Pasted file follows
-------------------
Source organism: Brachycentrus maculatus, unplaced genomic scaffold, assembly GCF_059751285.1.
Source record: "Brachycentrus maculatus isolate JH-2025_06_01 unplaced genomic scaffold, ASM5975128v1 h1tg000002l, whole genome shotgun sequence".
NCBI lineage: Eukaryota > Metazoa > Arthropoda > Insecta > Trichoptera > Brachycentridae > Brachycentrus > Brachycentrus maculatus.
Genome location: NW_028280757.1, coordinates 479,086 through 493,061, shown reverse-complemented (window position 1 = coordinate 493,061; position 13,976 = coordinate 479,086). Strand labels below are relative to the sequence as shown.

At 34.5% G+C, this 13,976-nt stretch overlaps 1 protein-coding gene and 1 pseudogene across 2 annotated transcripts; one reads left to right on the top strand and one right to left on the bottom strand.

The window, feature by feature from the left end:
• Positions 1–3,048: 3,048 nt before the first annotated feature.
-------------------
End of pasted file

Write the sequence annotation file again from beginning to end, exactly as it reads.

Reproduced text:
Source organism: Brachycentrus maculatus, unplaced genomic scaffold, assembly GCF_059751285.1.
Source record: "Brachycentrus maculatus isolate JH-2025_06_01 unplaced genomic scaffold, ASM5975128v1 h1tg000002l, whole genome shotgun sequence".
NCBI lineage: Eukaryota > Metazoa > Arthropoda > Insecta > Trichoptera > Brachycentridae > Brachycentrus > Brachycentrus maculatus.
Genome location: NW_028280757.1, coordinates 479,086 through 493,061, shown reverse-complemented (window position 1 = coordinate 493,061; position 13,976 = coordinate 479,086). Strand labels below are relative to the sequence as shown.

At 34.5% G+C, this 13,976-nt stretch overlaps 1 protein-coding gene and 1 pseudogene across 2 annotated transcripts; one reads left to right on the top strand and one right to left on the bottom strand.

The window, feature by feature from the left end:
• Positions 1–3,048: 3,048 nt before the first annotated feature.